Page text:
Monica Lewinsky, the former White House intern whose affair with then-President Bill Clinton paralyzed the nation, has been shopping a memoir for several weeks, and according to the New York Post, she has apparently sold it for $12 million to an unnamed publisher. I suppose I could be disappointed that we're still so trash-obsessed that Lewinsky, who already cooperated with celebrity gossipmonger Andrew Morton for a 1999 book called Monica's Story, can command an advance that knocks at the door of the $15 million one Clinton himself pulled down for his autobiography, My Life. I could be depressed for a publishing industry that has so few ideas that it's going back to the same old well. But mostly I feel bad for Monica Lewinsky.
Right, OK, she's making $12 million. But I do pity a woman who, at 39, has apparently reconciled herself to the idea that she's never going to be someone other than the woman who gave a blow job to the president of the United States. The hook for Lewinsky's book is reportedly going to be letters she sent to Clinton that apparently she retained copies of and that apparently reveal that Clinton complained about his sex life with Hillary. None of this is surprising or even terribly interesting.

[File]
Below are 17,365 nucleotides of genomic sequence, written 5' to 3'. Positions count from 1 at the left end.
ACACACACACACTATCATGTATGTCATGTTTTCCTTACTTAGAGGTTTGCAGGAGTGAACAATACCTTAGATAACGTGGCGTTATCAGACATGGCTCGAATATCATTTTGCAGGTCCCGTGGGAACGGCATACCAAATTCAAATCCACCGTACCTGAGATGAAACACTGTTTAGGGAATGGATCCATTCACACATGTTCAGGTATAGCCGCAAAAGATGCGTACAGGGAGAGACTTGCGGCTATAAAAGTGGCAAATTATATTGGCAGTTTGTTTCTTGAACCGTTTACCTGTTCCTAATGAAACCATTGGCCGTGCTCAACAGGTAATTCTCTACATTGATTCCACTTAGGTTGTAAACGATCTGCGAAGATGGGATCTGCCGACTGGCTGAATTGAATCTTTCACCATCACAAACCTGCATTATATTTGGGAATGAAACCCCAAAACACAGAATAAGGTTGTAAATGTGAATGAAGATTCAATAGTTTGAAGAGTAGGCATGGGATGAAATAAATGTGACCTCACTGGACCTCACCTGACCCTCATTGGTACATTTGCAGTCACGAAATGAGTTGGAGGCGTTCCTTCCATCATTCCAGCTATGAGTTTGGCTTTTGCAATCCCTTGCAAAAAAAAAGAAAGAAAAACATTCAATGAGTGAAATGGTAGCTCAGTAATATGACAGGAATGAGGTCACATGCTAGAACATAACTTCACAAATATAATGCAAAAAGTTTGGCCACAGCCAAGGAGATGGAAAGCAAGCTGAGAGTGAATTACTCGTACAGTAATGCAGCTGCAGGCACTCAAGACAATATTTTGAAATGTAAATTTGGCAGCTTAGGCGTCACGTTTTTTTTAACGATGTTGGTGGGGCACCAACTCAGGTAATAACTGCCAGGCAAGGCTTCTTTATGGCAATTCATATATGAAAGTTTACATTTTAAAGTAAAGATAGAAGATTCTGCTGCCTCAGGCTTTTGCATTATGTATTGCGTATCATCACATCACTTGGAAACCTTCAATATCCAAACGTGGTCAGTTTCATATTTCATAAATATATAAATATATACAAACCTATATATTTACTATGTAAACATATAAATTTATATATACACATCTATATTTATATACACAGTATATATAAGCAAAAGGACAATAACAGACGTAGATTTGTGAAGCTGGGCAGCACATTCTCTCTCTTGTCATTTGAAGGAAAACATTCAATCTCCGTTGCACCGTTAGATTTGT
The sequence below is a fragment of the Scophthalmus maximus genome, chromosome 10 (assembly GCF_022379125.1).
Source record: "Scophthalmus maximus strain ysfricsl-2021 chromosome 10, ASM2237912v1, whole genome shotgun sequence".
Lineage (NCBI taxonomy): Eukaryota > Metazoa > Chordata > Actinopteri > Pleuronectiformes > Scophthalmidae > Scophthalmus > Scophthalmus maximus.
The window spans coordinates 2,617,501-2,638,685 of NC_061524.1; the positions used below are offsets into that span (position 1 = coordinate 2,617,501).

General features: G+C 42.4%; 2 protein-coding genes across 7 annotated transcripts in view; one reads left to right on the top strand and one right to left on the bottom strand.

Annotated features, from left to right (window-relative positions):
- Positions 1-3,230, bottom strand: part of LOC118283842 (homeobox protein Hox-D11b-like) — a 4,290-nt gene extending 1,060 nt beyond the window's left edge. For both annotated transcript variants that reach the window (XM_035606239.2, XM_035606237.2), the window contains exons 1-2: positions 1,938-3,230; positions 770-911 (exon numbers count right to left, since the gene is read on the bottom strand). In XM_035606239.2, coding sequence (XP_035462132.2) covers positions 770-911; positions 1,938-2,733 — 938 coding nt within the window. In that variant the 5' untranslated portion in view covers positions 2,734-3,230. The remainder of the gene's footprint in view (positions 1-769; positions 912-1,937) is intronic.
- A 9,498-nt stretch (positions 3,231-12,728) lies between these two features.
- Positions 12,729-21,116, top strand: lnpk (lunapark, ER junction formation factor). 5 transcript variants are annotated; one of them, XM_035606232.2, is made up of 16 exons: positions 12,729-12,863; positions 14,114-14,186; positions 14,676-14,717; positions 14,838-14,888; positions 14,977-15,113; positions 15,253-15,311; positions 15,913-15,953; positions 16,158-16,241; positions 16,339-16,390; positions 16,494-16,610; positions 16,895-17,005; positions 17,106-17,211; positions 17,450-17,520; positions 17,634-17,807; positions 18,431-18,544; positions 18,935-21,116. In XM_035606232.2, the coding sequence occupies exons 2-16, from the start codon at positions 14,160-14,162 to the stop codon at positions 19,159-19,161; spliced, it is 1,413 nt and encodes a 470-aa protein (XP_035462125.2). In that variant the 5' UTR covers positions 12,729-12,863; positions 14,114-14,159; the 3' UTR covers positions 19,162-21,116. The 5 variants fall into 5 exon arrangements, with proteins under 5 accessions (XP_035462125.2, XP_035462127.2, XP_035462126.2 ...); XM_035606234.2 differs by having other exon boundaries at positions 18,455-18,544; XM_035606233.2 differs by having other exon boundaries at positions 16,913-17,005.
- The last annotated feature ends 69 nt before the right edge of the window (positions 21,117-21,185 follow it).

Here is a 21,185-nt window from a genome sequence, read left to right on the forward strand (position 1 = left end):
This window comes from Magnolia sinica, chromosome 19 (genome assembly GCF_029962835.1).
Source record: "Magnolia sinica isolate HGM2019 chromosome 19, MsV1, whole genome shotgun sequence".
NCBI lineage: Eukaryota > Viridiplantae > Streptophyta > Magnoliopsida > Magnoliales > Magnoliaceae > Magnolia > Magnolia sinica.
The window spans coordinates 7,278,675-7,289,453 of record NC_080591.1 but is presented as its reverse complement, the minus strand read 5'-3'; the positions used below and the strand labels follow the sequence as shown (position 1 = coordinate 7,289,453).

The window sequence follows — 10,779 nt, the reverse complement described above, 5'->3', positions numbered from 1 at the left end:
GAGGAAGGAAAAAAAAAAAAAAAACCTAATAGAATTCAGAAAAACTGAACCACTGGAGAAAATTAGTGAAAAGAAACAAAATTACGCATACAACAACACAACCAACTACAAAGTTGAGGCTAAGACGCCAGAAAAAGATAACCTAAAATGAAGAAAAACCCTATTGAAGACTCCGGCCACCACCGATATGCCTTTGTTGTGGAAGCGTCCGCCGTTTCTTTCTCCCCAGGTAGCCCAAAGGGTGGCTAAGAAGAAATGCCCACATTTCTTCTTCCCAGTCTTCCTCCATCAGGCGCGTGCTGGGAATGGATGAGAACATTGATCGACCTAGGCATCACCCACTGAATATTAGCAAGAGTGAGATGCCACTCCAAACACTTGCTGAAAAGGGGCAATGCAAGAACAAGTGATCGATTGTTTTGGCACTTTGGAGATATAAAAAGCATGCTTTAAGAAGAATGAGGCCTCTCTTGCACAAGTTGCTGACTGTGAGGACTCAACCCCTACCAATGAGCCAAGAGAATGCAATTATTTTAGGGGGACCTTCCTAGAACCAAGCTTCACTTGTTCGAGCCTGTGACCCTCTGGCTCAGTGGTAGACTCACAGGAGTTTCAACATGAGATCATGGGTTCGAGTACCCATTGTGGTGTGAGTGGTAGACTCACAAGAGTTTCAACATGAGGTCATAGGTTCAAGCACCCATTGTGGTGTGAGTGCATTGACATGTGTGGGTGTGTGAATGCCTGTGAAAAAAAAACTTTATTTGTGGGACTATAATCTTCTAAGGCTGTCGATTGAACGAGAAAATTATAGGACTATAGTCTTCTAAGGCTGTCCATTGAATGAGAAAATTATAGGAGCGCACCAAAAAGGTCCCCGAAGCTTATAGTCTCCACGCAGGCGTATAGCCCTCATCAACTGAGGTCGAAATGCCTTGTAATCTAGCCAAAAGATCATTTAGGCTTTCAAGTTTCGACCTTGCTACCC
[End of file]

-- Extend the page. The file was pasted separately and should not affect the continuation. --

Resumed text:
For all the gossip about Bill's post-presidency romps, he's somehow transcended the affair. Why else would we all have passed along these images of Hillary lovingly watching him speak at this year's Democratic National Convention or tweeted our renewed love for him? But stories about Bill Clinton are all that Monica Lewinsky has to sell, and that's not necessarily her fault. On the occasion of Lewinsky receiving her master's from the London School of Economics in late 2006, Washington Post columnist Richard Cohen wrote about the cruelty of what befell Lewinsky in the wake of the scandal. She had become, he noted, "a branded woman, not an adulterer but something even worse—a girl toy, a trivial thing, a punch line." Clinton got a chance to reinvent his image, but Lewinsky's been denied that chance at every turn. The Post talked to a "sympathetic," but of course unnamed, friend of Lewinsky's who told the paper, "No one will hire her and she can’t get a job because of Clinton ... She needs to make money somehow.”
This is all anyone will be interested in from her for the rest of her life.
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